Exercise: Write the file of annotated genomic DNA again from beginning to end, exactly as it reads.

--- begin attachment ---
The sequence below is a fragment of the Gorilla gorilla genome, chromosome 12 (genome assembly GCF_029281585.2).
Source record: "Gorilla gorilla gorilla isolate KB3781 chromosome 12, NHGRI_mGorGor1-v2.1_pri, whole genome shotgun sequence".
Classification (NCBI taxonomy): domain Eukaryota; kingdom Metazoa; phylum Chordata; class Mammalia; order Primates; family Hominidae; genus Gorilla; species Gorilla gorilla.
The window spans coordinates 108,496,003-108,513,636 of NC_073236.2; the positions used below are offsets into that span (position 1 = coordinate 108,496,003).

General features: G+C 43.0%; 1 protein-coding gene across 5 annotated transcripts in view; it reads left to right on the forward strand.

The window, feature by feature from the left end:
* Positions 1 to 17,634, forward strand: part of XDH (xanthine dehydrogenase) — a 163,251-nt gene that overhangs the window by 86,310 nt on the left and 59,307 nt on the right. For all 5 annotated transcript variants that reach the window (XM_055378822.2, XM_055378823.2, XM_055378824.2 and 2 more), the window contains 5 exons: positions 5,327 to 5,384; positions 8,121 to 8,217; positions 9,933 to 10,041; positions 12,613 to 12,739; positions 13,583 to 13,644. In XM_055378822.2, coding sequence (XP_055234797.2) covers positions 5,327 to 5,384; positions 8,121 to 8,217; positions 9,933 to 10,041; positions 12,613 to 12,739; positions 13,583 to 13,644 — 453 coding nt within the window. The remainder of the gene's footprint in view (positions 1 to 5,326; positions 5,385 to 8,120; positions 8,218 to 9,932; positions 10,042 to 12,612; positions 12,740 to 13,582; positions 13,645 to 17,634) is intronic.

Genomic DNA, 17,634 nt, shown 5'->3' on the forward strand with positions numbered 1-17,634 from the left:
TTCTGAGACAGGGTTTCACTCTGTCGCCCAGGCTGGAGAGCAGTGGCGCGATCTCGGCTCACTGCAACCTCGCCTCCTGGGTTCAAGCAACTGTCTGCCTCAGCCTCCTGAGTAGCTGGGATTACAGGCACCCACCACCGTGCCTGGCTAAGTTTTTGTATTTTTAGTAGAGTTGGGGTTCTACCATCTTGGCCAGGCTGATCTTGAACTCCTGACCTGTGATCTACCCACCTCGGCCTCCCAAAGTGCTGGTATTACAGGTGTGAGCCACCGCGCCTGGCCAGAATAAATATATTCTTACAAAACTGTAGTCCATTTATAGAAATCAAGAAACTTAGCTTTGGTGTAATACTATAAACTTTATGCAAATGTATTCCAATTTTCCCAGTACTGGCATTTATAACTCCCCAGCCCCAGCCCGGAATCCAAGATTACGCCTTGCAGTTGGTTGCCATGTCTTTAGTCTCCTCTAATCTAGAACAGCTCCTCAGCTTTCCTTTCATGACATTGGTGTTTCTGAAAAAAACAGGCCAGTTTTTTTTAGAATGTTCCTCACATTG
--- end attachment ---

The sequence below is a fragment of the Gorilla gorilla genome, chromosome 12 (genome assembly GCF_029281585.2).
Source record: "Gorilla gorilla gorilla isolate KB3781 chromosome 12, NHGRI_mGorGor1-v2.1_pri, whole genome shotgun sequence".
Classification (NCBI taxonomy): domain Eukaryota; kingdom Metazoa; phylum Chordata; class Mammalia; order Primates; family Hominidae; genus Gorilla; species Gorilla gorilla.
The window spans coordinates 108,496,003-108,513,636 of NC_073236.2; the positions used below are offsets into that span (position 1 = coordinate 108,496,003).

General features: G+C 43.0%; 1 protein-coding gene across 5 annotated transcripts in view; it reads left to right on the forward strand.

The window, feature by feature from the left end:
* Positions 1 to 17,634, forward strand: part of XDH (xanthine dehydrogenase) — a 163,251-nt gene that overhangs the window by 86,310 nt on the left and 59,307 nt on the right. For all 5 annotated transcript variants that reach the window (XM_055378822.2, XM_055378823.2, XM_055378824.2 and 2 more), the window contains 5 exons: positions 5,327 to 5,384; positions 8,121 to 8,217; positions 9,933 to 10,041; positions 12,613 to 12,739; positions 13,583 to 13,644. In XM_055378822.2, coding sequence (XP_055234797.2) covers positions 5,327 to 5,384; positions 8,121 to 8,217; positions 9,933 to 10,041; positions 12,613 to 12,739; positions 13,583 to 13,644 — 453 coding nt within the window. The remainder of the gene's footprint in view (positions 1 to 5,326; positions 5,385 to 8,120; positions 8,218 to 9,932; positions 10,042 to 12,612; positions 12,740 to 13,582; positions 13,645 to 17,634) is intronic.

Genomic DNA, 17,634 nt, shown 5'->3' on the forward strand with positions numbered 1-17,634 from the left:
TTCTGAGACAGGGTTTCACTCTGTCGCCCAGGCTGGAGAGCAGTGGCGCGATCTCGGCTCACTGCAACCTCGCCTCCTGGGTTCAAGCAACTGTCTGCCTCAGCCTCCTGAGTAGCTGGGATTACAGGCACCCACCACCGTGCCTGGCTAAGTTTTTGTATTTTTAGTAGAGTTGGGGTTCTACCATCTTGGCCAGGCTGATCTTGAACTCCTGACCTGTGATCTACCCACCTCGGCCTCCCAAAGTGCTGGTATTACAGGTGTGAGCCACCGCGCCTGGCCAGAATAAATATATTCTTACAAAACTGTAGTCCATTTATAGAAATCAAGAAACTTAGCTTTGGTGTAATACTATAAACTTTATGCAAATGTATTCCAATTTTCCCAGTACTGGCATTTATAACTCCCCAGCCCCAGCCCGGAATCCAAGATTACGCCTTGCAGTTGGTTGCCATGTCTTTAGTCTCCTCTAATCTAGAACAGCTCCTCAGCTTTCCTTTCATGACATTGGTGTTTCTGAAAAAAACAGGCCAGTTTTTTTTAGAATGTTCCTCACATTG